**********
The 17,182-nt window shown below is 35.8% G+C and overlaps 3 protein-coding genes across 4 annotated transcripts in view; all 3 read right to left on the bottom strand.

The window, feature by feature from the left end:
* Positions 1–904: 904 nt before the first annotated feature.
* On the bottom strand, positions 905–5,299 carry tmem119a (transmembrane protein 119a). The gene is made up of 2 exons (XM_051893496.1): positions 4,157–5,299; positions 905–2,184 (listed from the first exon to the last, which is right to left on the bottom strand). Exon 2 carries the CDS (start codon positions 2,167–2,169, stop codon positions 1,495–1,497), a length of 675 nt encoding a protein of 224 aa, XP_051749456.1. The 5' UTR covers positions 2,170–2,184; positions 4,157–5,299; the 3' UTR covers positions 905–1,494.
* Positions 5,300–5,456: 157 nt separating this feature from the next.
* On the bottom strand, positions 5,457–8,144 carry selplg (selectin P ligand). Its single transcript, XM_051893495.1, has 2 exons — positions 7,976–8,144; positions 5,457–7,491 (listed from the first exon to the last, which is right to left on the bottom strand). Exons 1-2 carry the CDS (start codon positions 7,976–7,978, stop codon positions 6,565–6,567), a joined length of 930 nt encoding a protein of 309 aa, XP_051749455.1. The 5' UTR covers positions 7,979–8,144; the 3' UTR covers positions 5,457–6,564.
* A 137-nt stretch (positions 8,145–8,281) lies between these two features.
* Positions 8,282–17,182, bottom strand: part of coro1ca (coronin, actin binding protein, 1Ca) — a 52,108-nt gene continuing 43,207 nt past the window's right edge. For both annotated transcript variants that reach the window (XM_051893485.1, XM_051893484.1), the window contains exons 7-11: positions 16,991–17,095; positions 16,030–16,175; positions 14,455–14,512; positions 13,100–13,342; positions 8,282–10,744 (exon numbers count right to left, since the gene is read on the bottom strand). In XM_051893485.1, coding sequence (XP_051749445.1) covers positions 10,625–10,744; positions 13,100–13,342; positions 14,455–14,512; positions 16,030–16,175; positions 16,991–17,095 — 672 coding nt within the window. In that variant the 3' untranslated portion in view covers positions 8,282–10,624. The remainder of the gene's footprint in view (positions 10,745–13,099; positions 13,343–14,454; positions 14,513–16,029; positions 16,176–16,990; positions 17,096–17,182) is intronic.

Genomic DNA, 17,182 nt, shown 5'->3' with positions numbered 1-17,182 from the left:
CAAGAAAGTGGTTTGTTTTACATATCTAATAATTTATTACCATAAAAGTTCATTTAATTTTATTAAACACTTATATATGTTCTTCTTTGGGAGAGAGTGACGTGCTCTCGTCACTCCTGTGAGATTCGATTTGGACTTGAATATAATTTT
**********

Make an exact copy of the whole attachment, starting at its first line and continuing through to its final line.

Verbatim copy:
The 17,182-nt window shown below is 35.8% G+C and overlaps 3 protein-coding genes across 4 annotated transcripts in view; all 3 read right to left on the bottom strand.

The window, feature by feature from the left end:
* Positions 1–904: 904 nt before the first annotated feature.
* On the bottom strand, positions 905–5,299 carry tmem119a (transmembrane protein 119a). The gene is made up of 2 exons (XM_051893496.1): positions 4,157–5,299; positions 905–2,184 (listed from the first exon to the last, which is right to left on the bottom strand). Exon 2 carries the CDS (start codon positions 2,167–2,169, stop codon positions 1,495–1,497), a length of 675 nt encoding a protein of 224 aa, XP_051749456.1. The 5' UTR covers positions 2,170–2,184; positions 4,157–5,299; the 3' UTR covers positions 905–1,494.
* Positions 5,300–5,456: 157 nt separating this feature from the next.
* On the bottom strand, positions 5,457–8,144 carry selplg (selectin P ligand). Its single transcript, XM_051893495.1, has 2 exons — positions 7,976–8,144; positions 5,457–7,491 (listed from the first exon to the last, which is right to left on the bottom strand). Exons 1-2 carry the CDS (start codon positions 7,976–7,978, stop codon positions 6,565–6,567), a joined length of 930 nt encoding a protein of 309 aa, XP_051749455.1. The 5' UTR covers positions 7,979–8,144; the 3' UTR covers positions 5,457–6,564.
* A 137-nt stretch (positions 8,145–8,281) lies between these two features.
* Positions 8,282–17,182, bottom strand: part of coro1ca (coronin, actin binding protein, 1Ca) — a 52,108-nt gene continuing 43,207 nt past the window's right edge. For both annotated transcript variants that reach the window (XM_051893485.1, XM_051893484.1), the window contains exons 7-11: positions 16,991–17,095; positions 16,030–16,175; positions 14,455–14,512; positions 13,100–13,342; positions 8,282–10,744 (exon numbers count right to left, since the gene is read on the bottom strand). In XM_051893485.1, coding sequence (XP_051749445.1) covers positions 10,625–10,744; positions 13,100–13,342; positions 14,455–14,512; positions 16,030–16,175; positions 16,991–17,095 — 672 coding nt within the window. In that variant the 3' untranslated portion in view covers positions 8,282–10,624. The remainder of the gene's footprint in view (positions 10,745–13,099; positions 13,343–14,454; positions 14,513–16,029; positions 16,176–16,990; positions 17,096–17,182) is intronic.

Genomic DNA, 17,182 nt, shown 5'->3' with positions numbered 1-17,182 from the left:
CAAGAAAGTGGTTTGTTTTACATATCTAATAATTTATTACCATAAAAGTTCATTTAATTTTATTAAACACTTATATATGTTCTTCTTTGGGAGAGAGTGACGTGCTCTCGTCACTCCTGTGAGATTCGATTTGGACTTGAATATAATTTT